I am left wondering why this keeps happening to me. I'm certain that Godzilla, my principal at the School from Hell, would say that I am somehow encouraging this behavior, but I'm fairly sure that this is not the case. One thing I noticed when I began telling people of my saga of last year is that many, many teachers had experienced similar situations (not the lack of support and the blame, but the sexual behavior). In fact, a principal who I met up with several times to discuss my situation told me, “It happens more than you think. It really happens ALL THE TIME. The best thing you can do is report it right away and tell the parents immediately.” (This did not happen in my case. The parents were informed three weeks after the fact, even though I reported the incident in question within 20 minutes.)

I think I may have had a bit more exposure to this kind of problem than other teachers, but I also think that it is a simple fact of life that children are curious about sex. And, they have way more exposure to it than they should; a shockingly high percentage of children are sexually abused, and others see a lot that they shouldn't see. Pretending this is not the case is extremely unhelpful, and even dangerous to the health and well-being of children.

Speaking of exposure to sex, here's one of my students' favorite videos, Lil Miss Swaggar by Cymphonique, featuring kids who are about their age and even look a lot like my students. Just look at the way they move – they look like they're 30, not 13. Why would anyone think that is a good thing?

Monday, February 1, 2010

Smooth(er) Sailing

Early last week I thought it would never happen, but a miracle has in fact occurred: things are going MUCH better in the 6th grade. It's been two days now, so it's not just a fluke. Every instruction is no longer a battle, and the constant disrespectful comments have given way to occasional disrespectful comments. It's hardly perfect – the lone boy is still being tortured on a regular basis, and today on the playground the kids accused me of “watching them like a hawk” (this because I wouldn't let them out of my sight so they could pretend to kiss each other). Still, it is different enough that it feels like another classroom, and one that is much more pleasant to be in.

Which is nice, because it means I can let up on the whup ass and actually enjoy the positive aspects of 6th grade. And there are many, even apart from the appreciative feeling I get every day that I am not eleven years old. This morning during morning meeting, a spontaneous conversation arose about race, skin color and ancestry. The kids talked very eloquently about why they look the way they do. Example: Caitlin said, “I'm really dark-skinned because I'm from Haiti. Haiti was the first place to have a slave rebellion, so there weren't a lot of Europeans there after that.” Other kids talked about how black people can have all different kinds of ancestry, like Indian, European and Native American. 6th graders are also (slightly) less self-centered than younger kids, and toward the end of the discussion they said, “How about you, Heathen? Where is your family from?” Such politesse!

Monday is the teacher's day to be the DJ, and so with great trepidation I hooked up my ipod during snack. Last week, I played some MC Solaar (you can't go wrong with French rap, right?), to no comment. Later, I put on the White Stripes. “Is this, like, rock music or something?” asked Caitlin. “It's a band called the White Stripes,” I replied, feeling hopelessly old. “I'm going to PRETEND like I know what the hell you're talking about,” she answered.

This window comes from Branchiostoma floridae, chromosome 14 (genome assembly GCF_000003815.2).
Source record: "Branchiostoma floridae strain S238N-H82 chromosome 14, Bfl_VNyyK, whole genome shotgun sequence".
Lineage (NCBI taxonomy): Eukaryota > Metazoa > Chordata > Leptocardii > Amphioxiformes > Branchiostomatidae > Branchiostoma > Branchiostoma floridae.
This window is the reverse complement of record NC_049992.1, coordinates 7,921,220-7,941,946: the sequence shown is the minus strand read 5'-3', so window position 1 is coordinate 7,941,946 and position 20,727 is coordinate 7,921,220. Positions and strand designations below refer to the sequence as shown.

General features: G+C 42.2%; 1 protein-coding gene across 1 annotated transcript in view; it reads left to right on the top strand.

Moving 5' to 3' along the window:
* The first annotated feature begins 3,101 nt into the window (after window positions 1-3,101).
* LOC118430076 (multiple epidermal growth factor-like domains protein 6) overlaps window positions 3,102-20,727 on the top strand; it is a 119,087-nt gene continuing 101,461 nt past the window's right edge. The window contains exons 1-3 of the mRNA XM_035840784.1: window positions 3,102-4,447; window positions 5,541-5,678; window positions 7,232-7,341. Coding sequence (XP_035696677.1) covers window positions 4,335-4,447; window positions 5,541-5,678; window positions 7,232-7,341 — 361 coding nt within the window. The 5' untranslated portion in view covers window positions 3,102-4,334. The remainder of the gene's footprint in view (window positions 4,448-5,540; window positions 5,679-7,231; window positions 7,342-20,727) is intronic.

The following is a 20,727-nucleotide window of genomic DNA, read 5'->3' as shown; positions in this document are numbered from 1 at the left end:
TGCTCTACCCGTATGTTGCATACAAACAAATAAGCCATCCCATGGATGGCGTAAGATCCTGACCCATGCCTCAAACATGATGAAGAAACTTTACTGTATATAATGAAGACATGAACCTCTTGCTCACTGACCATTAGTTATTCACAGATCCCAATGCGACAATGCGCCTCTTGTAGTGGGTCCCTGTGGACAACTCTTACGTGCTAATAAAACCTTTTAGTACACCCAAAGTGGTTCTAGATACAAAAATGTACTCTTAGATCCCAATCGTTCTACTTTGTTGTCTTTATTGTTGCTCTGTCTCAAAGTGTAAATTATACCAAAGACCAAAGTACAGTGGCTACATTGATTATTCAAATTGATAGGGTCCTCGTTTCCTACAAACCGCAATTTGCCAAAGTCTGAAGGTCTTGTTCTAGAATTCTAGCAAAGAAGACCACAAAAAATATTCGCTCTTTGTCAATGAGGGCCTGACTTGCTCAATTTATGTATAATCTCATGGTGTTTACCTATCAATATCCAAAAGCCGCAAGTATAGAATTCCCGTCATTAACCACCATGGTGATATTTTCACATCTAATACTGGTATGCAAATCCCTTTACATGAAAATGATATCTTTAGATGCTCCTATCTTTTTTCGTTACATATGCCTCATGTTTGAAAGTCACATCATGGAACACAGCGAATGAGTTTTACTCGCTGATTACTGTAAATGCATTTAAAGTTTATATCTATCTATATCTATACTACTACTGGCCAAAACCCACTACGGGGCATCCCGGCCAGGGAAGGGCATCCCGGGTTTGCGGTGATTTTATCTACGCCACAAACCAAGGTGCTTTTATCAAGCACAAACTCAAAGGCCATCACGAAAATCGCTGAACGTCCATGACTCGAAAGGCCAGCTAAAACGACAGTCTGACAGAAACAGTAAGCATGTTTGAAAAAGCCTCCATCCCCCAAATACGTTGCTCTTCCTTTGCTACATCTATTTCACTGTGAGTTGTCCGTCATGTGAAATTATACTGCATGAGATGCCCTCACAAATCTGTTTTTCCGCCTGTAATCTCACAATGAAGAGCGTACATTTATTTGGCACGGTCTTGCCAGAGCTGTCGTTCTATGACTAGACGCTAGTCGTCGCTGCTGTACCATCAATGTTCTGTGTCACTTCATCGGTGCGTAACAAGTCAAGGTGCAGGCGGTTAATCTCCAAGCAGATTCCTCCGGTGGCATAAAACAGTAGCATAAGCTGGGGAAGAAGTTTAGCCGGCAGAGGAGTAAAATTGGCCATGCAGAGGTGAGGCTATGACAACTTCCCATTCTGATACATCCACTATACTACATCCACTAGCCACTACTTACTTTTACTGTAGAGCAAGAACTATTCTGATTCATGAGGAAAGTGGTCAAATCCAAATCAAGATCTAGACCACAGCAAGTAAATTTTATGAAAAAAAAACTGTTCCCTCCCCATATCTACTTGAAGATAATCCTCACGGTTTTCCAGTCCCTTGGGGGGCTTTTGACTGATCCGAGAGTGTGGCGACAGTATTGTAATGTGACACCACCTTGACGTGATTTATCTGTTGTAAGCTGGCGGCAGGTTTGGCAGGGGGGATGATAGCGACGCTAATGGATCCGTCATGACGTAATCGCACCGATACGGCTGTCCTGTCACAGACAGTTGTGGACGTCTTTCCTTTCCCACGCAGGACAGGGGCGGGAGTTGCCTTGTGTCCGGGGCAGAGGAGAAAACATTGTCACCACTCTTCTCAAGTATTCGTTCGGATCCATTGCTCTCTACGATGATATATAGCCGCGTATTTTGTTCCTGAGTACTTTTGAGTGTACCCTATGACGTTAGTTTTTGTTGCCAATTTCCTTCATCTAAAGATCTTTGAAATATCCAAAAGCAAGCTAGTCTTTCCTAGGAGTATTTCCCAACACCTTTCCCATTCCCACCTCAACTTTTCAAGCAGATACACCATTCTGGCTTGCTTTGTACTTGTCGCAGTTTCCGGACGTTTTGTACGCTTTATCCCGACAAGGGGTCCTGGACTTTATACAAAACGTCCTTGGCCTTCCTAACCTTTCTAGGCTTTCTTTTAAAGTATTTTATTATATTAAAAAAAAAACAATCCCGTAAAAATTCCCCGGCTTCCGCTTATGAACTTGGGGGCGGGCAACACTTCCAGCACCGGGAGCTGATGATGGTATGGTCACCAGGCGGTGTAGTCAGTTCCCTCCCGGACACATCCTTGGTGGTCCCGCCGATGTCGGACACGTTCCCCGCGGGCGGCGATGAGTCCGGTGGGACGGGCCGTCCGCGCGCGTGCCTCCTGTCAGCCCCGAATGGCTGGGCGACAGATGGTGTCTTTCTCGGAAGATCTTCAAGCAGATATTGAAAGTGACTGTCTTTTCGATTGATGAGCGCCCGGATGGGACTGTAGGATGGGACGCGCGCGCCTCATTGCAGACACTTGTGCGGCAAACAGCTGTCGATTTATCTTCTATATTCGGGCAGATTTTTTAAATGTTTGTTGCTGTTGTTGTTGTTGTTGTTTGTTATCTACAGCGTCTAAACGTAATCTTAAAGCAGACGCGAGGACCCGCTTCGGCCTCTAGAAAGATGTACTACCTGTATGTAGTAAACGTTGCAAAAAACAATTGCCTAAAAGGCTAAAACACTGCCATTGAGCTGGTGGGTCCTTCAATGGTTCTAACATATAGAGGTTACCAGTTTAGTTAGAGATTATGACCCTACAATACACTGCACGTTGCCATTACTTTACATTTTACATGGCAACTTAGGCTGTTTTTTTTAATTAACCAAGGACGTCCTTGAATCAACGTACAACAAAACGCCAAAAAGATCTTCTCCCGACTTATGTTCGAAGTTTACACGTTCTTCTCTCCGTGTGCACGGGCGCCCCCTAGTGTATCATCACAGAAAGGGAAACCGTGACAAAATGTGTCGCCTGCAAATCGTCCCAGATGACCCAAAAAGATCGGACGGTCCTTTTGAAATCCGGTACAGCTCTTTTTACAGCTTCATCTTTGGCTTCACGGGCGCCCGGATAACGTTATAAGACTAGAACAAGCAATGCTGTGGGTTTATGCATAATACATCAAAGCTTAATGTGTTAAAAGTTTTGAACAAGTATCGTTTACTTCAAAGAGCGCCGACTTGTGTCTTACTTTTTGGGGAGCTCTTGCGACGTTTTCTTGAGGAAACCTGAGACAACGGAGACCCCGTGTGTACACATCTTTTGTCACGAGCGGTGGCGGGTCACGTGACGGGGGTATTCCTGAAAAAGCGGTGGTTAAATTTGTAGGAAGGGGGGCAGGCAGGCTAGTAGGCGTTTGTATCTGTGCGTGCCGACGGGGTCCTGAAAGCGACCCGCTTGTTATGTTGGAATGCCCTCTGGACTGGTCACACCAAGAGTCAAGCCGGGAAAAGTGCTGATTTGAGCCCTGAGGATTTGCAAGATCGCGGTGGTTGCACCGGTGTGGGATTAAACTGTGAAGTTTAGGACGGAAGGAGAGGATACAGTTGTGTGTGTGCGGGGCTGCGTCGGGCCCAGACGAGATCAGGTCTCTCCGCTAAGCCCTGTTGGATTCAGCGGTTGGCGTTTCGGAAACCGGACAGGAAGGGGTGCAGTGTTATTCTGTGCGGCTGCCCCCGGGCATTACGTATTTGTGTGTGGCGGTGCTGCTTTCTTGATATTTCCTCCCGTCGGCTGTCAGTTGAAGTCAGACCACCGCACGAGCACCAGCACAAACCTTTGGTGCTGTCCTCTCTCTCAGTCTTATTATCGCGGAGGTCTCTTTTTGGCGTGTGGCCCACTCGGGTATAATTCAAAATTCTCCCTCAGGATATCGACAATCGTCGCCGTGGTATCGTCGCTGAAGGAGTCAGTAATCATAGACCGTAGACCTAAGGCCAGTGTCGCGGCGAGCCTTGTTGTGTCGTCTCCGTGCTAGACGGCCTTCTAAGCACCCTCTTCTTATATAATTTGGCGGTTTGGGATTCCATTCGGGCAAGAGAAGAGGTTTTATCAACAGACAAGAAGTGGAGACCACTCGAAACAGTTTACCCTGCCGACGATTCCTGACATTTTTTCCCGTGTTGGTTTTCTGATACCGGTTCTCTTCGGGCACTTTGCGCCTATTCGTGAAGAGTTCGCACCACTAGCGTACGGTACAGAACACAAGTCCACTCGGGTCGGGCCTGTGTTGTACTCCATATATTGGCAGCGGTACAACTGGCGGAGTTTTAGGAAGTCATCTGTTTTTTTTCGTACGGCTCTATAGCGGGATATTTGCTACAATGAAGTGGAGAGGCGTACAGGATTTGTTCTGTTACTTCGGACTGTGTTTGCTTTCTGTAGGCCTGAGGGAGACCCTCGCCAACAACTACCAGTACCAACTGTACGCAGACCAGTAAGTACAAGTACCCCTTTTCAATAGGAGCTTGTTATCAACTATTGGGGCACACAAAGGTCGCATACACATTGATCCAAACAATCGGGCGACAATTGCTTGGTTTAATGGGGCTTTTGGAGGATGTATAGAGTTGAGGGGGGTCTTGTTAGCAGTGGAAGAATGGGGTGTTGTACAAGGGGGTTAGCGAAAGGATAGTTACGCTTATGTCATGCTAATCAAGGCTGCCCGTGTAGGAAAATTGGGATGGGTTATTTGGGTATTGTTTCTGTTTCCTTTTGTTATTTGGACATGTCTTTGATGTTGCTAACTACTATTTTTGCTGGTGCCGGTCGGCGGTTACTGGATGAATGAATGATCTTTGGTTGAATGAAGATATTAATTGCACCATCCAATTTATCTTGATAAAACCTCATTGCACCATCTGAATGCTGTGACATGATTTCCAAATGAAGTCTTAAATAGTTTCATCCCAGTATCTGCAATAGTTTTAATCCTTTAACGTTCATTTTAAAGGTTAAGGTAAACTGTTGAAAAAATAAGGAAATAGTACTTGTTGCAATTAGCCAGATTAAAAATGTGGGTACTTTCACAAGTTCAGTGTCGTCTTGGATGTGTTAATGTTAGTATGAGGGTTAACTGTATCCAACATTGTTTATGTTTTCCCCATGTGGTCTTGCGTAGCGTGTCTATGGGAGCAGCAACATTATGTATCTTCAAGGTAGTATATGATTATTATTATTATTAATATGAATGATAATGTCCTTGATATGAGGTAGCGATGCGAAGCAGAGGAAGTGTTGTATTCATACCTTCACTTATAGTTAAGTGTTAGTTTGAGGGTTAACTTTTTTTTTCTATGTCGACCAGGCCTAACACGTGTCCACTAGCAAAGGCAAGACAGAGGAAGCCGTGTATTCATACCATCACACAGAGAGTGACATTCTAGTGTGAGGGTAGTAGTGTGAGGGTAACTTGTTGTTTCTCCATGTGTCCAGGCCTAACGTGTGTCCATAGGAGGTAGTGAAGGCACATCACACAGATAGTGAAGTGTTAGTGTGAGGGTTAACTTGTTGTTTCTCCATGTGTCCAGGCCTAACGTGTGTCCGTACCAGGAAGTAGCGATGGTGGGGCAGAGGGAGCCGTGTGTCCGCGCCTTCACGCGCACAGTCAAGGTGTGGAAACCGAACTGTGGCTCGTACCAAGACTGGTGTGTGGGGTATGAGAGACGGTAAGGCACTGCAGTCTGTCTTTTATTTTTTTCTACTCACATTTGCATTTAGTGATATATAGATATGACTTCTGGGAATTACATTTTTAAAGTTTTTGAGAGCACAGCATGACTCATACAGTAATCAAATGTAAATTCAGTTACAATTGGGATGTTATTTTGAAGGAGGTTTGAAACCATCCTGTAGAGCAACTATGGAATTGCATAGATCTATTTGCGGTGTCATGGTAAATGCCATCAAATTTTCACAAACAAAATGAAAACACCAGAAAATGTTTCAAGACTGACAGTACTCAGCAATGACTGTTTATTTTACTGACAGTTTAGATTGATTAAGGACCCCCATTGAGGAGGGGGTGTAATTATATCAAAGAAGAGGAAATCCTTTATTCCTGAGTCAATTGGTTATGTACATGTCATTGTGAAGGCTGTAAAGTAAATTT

Today the kids groaned when I reminded them that it was my day, and begged me not to play the same music as last week. So I ran a few ideas by them, and hit the jackpot with Justin Timberlake. Yes, they got tired of it quickly and made me turn it off, but still, I had at least one album out of the 6,000 songs on my ipod that they didn't hate. Score!

On Friday, I gave them a choice of four of my favorite young adult chapter books to read: The Wolves of Willoughby Chase, Bridge to Terabithia, Julie of the Wolves, and Tuck Everlasting. I have found that voting works well with 6th graders – it gives them some of the independence they're so desperate for – so I asked them to vote. The unanimous response: “I don't have a preference because I don't want to read any of them.” So I picked Bridge to Terabithia, and finished my pre-reading today during lunch with tears streaming down my face. Luckily none of them noticed. I'll be amazed if they manage to get through this book without getting hooked.

Two other victories occurred in the past couple of days. The class is riveted by a read-aloud I chose about the Triangle Shirtwaist Factory Fire, despite their refusal to learn about their assigned 6th grade social studies theme of labor (this has been a huge source of tension, since Mr. Burnout promised they didn't have to study it anymore and I reversed this decision; we eventually reached a compromise that involved doing a few labor-related activities, including the read-aloud). Frankly, I'm riveted too, and I highly recommend it: Uprising by Margaret Peterson Haddix.

Second, I brought in some supplemental math materials because I was bored to tears by the math packet Mr. Burnout left, and they liked it so much that – get ready – two kids chose to work on it during recess. One of the two is a child who particularly struggles with math, and has the reputation of being the root of the problems in this dysfunctional group (I'm still trying to decide for myself if that is the case). I was so impressed that I wanted to tell their parents how proud I was of them, but I wasn't sure if that works for 6th graders like it does for the wee ones, so I asked. “Sure, that would be okay,” they replied nonchalantly.

Awww. They pretend otherwise, but they're really still babies at heart.